The Demolition of the Drexel Building c. 1913 aka J.P. Morgan Building
One of the most valuable pieces of real estate in New York City is 23 Wall Street at the corner of Broad and Wall Streets. From 1876 -1913 the site was occupied by this building, the Drexel Building seen in the photo above made by the Detroit Publishing Co..
The building was the home to Drexel, Morgan & Co with the powerful J.P. Morgan as chief executive after the death of Anthony Drexel. When Drexel passed away in 1894 the company’s name was changed to J.P. Morgan & Co..
Morgan coveted full ownership of the property but Drexel and then his heirs never showed any interest in relinquishing title.
When Anthony Drexel bought the land in 1876, which was only 771 square feet, he paid $248,958 or an astounding $348 a square foot. By 1913 the land without the building was assessed for tax purposes at $2.5 million.
Finally on July 7, 1912 it was announced that the Drexel estate had sold the property which now encompassed 9,500 square feet to the J.P. Morgan & Co. bank firm for an undisclosed price.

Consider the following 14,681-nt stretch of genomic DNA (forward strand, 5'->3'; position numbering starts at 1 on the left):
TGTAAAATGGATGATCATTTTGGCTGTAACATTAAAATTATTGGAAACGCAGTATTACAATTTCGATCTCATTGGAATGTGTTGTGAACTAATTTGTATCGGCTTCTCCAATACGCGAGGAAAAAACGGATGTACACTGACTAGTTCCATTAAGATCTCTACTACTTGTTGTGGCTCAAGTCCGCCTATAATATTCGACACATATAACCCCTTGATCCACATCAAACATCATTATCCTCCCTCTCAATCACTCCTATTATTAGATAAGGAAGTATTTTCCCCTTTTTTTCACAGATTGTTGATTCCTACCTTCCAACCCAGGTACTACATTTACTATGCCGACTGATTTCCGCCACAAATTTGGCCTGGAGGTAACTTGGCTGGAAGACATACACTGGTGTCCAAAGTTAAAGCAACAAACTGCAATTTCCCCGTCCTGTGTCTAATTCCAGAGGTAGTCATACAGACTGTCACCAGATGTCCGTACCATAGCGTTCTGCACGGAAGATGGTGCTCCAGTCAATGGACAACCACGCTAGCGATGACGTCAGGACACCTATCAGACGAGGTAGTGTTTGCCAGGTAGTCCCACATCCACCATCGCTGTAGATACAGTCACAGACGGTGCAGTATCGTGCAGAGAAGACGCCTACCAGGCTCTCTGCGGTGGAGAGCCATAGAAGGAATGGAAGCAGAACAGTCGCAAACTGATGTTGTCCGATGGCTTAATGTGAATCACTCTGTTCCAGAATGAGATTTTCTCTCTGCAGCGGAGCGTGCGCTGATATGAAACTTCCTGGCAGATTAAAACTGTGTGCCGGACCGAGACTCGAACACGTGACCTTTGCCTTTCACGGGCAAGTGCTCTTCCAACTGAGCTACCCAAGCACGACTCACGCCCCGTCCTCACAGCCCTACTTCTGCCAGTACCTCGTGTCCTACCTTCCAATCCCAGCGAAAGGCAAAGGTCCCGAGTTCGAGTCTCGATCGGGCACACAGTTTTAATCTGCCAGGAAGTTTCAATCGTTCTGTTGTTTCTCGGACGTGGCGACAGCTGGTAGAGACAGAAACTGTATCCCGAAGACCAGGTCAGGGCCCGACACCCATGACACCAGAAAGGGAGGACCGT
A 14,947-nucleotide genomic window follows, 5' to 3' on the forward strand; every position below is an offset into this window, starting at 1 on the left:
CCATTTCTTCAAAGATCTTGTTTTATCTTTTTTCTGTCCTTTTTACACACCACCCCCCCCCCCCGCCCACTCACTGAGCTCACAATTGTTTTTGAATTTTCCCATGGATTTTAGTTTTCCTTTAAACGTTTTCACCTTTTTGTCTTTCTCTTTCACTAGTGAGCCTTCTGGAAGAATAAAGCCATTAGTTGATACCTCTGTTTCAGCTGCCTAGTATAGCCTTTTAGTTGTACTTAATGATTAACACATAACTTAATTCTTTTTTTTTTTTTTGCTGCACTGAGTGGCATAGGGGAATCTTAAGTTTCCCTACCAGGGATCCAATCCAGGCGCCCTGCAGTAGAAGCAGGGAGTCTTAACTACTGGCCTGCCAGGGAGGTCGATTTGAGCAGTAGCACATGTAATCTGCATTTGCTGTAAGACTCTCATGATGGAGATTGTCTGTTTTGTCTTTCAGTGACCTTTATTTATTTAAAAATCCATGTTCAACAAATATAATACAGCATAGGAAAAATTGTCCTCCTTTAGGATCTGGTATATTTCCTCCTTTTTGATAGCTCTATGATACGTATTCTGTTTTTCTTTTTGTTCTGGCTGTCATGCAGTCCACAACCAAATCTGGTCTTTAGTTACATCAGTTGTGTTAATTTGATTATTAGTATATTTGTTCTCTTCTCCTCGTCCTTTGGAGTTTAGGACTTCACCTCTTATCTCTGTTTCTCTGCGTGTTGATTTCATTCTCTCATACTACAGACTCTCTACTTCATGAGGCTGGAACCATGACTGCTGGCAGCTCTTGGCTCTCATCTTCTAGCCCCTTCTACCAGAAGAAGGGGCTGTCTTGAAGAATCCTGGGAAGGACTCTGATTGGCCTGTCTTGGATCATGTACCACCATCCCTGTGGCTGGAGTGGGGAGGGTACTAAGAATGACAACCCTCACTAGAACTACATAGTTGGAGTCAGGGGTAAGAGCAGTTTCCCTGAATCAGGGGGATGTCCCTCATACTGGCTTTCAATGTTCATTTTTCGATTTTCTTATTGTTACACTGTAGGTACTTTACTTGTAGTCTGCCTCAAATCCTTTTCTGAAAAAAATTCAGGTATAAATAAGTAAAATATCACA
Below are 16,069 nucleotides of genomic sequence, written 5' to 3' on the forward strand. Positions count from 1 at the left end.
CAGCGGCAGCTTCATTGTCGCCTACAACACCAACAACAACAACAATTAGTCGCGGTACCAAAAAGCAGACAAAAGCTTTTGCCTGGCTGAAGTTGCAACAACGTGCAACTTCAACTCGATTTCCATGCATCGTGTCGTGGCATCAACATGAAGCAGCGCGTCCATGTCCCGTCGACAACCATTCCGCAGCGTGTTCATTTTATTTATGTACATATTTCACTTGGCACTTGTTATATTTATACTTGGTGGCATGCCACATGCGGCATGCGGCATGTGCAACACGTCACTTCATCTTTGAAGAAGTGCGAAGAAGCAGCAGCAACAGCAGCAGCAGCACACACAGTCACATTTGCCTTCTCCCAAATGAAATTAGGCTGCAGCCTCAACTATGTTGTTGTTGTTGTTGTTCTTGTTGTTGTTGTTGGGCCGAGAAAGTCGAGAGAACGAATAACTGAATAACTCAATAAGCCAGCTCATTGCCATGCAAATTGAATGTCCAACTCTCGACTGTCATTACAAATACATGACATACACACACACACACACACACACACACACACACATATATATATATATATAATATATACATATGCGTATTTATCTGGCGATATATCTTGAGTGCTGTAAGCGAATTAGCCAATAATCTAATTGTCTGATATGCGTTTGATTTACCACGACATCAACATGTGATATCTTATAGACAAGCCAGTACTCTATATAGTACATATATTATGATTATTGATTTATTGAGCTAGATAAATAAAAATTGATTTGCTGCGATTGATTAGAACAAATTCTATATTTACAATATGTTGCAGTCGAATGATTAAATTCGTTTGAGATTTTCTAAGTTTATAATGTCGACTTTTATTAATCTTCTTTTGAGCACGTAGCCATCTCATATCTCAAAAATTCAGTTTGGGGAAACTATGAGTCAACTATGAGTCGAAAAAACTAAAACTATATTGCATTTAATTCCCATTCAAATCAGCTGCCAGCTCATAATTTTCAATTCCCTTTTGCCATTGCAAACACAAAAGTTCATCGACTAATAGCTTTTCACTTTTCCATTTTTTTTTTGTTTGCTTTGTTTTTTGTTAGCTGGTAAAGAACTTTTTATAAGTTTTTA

Morgan planned to demolish the old building and build a new grand home for the firm.
But J.P. Morgan would not see the construction of the new building, nor the old building’s demolition. Morgan left the states on January 7, 1913 for a long trip overseas and fell ill while in Egypt. Soon afterwards Morgan found it difficult to eat or drink. He died in Rome, Italy on March 31, 1913 at age 75.
The demolition of the old Drexel Building commenced May 1, 1913 by the Volk House Wrecking Company. The work was completed in late July. In this photo of the demolition, on the left part of Federal Hall can be seen with its statue of George Washington.
If you look at Volk’s sign on the third floor above the building’s entrance, the firm proudly announced that they were the company that demolished a 22 story building. on the corner of Wall and Nassau Streets, The demolished building Volk refers to was the Gillender Building, taken down in 1910.